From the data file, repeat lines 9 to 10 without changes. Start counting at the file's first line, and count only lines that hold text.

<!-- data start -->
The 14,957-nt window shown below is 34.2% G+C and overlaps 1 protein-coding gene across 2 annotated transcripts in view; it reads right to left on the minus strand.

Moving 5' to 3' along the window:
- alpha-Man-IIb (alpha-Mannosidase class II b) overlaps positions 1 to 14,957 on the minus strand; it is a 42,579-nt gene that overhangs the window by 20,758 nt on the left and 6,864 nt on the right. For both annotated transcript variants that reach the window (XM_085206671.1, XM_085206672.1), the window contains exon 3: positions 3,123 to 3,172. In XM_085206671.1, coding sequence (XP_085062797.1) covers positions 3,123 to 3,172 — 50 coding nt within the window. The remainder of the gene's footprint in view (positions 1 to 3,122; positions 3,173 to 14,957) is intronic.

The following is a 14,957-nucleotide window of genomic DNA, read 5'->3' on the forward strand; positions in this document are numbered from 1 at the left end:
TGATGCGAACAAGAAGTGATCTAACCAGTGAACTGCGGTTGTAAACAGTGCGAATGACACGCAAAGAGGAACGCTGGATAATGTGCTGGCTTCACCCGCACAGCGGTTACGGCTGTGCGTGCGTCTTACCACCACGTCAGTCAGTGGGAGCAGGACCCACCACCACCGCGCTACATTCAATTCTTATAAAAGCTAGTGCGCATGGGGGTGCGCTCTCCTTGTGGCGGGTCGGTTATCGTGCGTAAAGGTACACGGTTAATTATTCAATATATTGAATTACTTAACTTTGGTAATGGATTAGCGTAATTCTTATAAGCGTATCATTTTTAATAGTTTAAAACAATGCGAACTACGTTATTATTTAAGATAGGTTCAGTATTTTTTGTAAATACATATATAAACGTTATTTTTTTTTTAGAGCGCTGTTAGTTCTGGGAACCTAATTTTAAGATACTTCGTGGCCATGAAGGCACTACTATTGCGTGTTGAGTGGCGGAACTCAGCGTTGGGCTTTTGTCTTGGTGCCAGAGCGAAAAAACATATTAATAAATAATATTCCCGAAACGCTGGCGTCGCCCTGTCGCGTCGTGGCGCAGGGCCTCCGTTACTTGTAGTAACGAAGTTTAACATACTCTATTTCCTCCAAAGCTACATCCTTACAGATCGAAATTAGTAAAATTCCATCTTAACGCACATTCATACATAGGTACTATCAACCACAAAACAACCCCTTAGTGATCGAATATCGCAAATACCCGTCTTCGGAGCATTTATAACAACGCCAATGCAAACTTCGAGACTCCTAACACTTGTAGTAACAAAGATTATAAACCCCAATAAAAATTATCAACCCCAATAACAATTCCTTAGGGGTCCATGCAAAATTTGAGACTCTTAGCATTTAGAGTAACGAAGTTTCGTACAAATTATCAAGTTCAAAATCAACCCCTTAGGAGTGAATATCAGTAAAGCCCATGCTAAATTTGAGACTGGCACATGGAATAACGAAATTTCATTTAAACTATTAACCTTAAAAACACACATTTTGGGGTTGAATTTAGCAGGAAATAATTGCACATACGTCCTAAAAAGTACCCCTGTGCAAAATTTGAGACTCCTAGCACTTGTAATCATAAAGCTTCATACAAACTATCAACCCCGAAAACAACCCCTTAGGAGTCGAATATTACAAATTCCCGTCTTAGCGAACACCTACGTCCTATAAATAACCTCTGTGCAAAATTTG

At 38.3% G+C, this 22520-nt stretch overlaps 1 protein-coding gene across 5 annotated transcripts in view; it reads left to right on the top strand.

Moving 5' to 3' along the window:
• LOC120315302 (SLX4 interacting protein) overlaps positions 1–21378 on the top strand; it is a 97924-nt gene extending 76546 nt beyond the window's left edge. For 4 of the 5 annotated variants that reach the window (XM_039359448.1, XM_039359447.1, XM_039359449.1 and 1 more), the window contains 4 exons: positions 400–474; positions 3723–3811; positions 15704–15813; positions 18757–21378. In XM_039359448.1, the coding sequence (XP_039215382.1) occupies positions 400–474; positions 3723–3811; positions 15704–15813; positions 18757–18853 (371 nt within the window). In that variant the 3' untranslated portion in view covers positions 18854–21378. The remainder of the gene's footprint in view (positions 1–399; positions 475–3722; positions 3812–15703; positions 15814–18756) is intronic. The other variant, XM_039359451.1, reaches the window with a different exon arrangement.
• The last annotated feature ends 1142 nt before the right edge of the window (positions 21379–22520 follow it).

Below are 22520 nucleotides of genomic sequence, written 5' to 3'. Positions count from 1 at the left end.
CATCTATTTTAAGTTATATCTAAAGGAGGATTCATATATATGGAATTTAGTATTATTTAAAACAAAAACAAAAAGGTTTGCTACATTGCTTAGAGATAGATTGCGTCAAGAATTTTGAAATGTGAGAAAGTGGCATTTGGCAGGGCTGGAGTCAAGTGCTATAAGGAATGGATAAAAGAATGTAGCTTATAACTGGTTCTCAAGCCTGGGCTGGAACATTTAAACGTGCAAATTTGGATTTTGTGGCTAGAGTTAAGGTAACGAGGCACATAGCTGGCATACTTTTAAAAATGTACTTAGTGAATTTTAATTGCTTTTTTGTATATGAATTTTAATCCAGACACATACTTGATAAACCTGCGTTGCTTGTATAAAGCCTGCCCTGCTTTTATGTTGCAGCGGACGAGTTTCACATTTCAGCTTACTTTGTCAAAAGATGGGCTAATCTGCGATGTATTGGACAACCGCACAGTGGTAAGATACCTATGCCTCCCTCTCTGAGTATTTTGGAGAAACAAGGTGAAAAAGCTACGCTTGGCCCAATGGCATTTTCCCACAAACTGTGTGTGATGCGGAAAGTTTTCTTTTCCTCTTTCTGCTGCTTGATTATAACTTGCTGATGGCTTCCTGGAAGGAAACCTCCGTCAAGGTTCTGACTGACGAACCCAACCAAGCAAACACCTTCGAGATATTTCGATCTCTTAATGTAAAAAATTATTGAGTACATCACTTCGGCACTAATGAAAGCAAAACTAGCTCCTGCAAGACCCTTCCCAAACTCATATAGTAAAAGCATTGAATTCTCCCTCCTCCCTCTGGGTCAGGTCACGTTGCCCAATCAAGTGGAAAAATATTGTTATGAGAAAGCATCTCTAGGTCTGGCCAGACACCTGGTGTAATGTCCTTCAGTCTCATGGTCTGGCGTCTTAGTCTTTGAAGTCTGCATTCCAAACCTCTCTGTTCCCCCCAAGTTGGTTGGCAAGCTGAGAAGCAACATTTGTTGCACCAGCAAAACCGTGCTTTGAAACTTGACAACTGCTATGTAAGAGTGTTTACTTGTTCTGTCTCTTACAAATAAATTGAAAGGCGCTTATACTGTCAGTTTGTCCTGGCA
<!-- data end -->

• The last annotated feature ends 1142 nt before the right edge of the window (positions 21379–22520 follow it).

Below are 22520 nucleotides of genomic sequence, written 5' to 3'. Positions count from 1 at the left end.